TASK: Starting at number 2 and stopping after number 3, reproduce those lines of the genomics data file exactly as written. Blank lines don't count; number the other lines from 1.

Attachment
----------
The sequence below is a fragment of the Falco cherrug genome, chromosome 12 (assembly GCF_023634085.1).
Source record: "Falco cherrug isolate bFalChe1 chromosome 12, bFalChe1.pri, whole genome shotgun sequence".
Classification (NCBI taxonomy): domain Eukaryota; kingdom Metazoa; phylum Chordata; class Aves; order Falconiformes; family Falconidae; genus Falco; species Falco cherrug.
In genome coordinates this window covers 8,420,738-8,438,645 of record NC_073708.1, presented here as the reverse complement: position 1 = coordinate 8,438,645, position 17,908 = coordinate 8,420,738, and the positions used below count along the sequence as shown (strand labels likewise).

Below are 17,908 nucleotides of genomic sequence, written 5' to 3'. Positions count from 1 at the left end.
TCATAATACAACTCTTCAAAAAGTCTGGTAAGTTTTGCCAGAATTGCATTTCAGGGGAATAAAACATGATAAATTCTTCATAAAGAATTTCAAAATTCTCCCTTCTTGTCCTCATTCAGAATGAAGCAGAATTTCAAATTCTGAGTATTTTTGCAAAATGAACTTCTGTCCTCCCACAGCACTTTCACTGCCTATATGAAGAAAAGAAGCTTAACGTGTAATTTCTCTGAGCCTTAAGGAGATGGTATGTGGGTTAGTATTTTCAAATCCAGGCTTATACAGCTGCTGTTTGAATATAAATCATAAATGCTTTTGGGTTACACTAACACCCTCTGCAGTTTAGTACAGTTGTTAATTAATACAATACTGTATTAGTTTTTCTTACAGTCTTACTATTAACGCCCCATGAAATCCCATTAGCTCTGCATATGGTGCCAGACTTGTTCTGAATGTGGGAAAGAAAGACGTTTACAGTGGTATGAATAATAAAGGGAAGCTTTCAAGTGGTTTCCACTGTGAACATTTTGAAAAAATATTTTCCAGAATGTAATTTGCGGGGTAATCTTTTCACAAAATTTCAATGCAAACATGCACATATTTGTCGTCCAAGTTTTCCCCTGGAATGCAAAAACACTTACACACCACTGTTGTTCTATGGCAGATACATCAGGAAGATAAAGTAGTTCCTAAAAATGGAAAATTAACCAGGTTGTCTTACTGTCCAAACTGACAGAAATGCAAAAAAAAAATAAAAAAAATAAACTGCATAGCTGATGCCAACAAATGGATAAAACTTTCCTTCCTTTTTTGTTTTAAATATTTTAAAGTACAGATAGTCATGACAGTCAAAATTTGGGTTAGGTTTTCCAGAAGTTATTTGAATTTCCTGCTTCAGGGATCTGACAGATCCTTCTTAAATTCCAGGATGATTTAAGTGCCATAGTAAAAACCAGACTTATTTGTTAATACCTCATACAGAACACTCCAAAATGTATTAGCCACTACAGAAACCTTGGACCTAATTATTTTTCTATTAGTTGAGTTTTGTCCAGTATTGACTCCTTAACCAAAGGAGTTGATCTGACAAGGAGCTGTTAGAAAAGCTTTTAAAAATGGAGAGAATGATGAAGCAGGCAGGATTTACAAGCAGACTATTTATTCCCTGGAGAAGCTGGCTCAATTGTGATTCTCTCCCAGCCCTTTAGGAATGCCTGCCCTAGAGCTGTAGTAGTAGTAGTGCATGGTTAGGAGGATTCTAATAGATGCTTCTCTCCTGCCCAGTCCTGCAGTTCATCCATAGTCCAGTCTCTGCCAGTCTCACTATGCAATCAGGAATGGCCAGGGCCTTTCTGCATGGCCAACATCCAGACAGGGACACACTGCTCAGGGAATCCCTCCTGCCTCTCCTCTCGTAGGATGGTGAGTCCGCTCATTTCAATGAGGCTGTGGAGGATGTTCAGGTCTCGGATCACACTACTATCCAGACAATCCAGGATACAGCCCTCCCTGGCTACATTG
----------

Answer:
Source record: "Falco cherrug isolate bFalChe1 chromosome 12, bFalChe1.pri, whole genome shotgun sequence".
Classification (NCBI taxonomy): domain Eukaryota; kingdom Metazoa; phylum Chordata; class Aves; order Falconiformes; family Falconidae; genus Falco; species Falco cherrug.